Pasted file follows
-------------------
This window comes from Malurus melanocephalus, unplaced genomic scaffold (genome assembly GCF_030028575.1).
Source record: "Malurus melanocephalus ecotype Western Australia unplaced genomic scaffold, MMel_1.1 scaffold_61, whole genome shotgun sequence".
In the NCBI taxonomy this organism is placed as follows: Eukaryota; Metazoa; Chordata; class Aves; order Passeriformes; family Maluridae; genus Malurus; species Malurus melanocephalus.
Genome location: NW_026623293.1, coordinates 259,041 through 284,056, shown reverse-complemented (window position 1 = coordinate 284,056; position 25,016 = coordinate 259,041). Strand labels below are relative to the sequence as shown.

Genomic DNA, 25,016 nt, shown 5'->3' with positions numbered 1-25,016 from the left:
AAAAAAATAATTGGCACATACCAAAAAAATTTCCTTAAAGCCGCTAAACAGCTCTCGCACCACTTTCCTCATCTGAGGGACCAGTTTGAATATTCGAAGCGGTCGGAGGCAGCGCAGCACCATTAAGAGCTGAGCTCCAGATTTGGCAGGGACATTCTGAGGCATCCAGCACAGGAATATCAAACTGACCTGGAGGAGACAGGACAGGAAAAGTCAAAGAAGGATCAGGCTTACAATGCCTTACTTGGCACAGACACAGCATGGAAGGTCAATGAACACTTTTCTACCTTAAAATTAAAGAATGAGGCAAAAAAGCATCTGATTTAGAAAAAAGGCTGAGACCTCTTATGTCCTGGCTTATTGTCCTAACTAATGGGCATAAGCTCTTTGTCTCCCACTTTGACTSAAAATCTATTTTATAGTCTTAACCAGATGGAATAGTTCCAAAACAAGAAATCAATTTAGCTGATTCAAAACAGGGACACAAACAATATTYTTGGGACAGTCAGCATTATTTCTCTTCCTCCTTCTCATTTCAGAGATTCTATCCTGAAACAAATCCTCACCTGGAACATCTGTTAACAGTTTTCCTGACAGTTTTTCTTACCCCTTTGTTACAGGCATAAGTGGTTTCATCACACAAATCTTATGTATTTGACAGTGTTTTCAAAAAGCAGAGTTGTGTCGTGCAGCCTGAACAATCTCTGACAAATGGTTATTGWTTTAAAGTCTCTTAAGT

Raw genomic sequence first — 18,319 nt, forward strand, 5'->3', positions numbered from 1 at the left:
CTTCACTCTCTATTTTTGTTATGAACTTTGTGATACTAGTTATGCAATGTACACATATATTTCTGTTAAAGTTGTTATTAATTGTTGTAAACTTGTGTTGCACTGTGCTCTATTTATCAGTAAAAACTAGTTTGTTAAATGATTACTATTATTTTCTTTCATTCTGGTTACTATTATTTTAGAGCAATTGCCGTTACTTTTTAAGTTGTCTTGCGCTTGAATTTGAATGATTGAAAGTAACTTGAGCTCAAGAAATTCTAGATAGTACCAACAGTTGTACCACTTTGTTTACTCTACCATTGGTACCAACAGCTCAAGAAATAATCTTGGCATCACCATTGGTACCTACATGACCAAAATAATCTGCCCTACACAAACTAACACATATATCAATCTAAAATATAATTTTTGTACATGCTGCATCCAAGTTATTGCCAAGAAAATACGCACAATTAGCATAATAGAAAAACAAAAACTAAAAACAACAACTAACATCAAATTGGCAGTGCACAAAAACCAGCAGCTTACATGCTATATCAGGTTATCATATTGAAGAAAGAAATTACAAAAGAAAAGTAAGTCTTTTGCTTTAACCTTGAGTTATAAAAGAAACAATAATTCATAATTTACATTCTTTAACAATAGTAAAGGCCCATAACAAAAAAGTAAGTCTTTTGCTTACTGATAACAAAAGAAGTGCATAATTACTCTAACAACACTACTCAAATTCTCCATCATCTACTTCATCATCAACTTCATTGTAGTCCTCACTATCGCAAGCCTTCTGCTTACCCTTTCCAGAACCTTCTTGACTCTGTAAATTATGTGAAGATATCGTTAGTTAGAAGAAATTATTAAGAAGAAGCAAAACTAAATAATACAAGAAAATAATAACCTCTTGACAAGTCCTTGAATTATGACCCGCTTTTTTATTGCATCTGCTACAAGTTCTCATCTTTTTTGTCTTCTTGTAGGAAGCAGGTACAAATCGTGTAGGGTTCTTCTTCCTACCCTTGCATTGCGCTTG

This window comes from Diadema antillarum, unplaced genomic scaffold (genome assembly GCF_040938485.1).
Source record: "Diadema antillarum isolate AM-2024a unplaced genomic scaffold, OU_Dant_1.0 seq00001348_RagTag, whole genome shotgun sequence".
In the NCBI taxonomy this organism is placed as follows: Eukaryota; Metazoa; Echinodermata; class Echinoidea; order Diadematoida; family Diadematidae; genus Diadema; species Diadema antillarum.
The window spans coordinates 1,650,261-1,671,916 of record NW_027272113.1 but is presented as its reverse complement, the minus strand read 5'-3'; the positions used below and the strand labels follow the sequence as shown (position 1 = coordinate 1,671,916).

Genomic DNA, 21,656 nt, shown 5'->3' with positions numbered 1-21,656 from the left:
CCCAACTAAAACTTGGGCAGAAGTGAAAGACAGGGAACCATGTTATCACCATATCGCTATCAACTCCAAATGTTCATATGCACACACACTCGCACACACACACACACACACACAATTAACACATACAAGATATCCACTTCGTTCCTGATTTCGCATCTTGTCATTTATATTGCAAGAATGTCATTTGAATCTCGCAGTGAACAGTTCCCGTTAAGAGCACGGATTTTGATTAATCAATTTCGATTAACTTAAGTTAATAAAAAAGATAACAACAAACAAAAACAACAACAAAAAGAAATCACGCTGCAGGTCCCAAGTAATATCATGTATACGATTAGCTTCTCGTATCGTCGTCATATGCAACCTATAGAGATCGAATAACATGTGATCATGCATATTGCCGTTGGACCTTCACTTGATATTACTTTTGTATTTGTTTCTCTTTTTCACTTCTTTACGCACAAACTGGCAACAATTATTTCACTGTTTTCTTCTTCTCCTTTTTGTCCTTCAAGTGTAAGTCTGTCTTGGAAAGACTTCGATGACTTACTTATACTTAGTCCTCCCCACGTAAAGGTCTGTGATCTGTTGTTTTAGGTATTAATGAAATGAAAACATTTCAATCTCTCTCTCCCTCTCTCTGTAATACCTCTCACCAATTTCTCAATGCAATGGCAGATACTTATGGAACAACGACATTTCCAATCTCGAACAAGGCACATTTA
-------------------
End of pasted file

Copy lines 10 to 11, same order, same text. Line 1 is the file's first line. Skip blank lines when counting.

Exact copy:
Source record: "Diadema antillarum isolate AM-2024a unplaced genomic scaffold, OU_Dant_1.0 seq00001348_RagTag, whole genome shotgun sequence".
In the NCBI taxonomy this organism is placed as follows: Eukaryota; Metazoa; Echinodermata; class Echinoidea; order Diadematoida; family Diadematidae; genus Diadema; species Diadema antillarum.